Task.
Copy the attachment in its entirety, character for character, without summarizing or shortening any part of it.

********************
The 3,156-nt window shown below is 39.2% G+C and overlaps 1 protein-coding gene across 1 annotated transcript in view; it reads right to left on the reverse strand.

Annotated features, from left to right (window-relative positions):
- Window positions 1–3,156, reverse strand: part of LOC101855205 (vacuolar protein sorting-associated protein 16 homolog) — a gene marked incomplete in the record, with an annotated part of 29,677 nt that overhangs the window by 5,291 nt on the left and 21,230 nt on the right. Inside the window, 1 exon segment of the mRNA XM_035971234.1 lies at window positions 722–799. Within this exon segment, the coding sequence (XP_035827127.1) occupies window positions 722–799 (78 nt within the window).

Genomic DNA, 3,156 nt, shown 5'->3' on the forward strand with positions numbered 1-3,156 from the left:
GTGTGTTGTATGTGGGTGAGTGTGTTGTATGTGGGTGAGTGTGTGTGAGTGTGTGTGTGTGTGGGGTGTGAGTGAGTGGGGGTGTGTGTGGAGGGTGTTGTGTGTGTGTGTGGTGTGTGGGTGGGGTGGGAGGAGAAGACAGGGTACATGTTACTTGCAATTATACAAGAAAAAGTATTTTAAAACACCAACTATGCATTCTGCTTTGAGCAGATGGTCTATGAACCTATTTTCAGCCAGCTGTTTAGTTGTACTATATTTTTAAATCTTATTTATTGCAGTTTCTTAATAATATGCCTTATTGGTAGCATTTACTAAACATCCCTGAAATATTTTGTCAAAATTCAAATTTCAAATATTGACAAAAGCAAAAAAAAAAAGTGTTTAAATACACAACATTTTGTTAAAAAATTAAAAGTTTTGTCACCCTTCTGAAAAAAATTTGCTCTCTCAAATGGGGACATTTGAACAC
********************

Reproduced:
The 3,156-nt window shown below is 39.2% G+C and overlaps 1 protein-coding gene across 1 annotated transcript in view; it reads right to left on the reverse strand.

Annotated features, from left to right (window-relative positions):
- Window positions 1–3,156, reverse strand: part of LOC101855205 (vacuolar protein sorting-associated protein 16 homolog) — a gene marked incomplete in the record, with an annotated part of 29,677 nt that overhangs the window by 5,291 nt on the left and 21,230 nt on the right. Inside the window, 1 exon segment of the mRNA XM_035971234.1 lies at window positions 722–799. Within this exon segment, the coding sequence (XP_035827127.1) occupies window positions 722–799 (78 nt within the window).

Genomic DNA, 3,156 nt, shown 5'->3' on the forward strand with positions numbered 1-3,156 from the left:
GTGTGTTGTATGTGGGTGAGTGTGTTGTATGTGGGTGAGTGTGTGTGAGTGTGTGTGTGTGTGGGGTGTGAGTGAGTGGGGGTGTGTGTGGAGGGTGTTGTGTGTGTGTGTGGTGTGTGGGTGGGGTGGGAGGAGAAGACAGGGTACATGTTACTTGCAATTATACAAGAAAAAGTATTTTAAAACACCAACTATGCATTCTGCTTTGAGCAGATGGTCTATGAACCTATTTTCAGCCAGCTGTTTAGTTGTACTATATTTTTAAATCTTATTTATTGCAGTTTCTTAATAATATGCCTTATTGGTAGCATTTACTAAACATCCCTGAAATATTTTGTCAAAATTCAAATTTCAAATATTGACAAAAGCAAAAAAAAAAAGTGTTTAAATACACAACATTTTGTTAAAAAATTAAAAGTTTTGTCACCCTTCTGAAAAAAATTTGCTCTCTCAAATGGGGACATTTGAACAC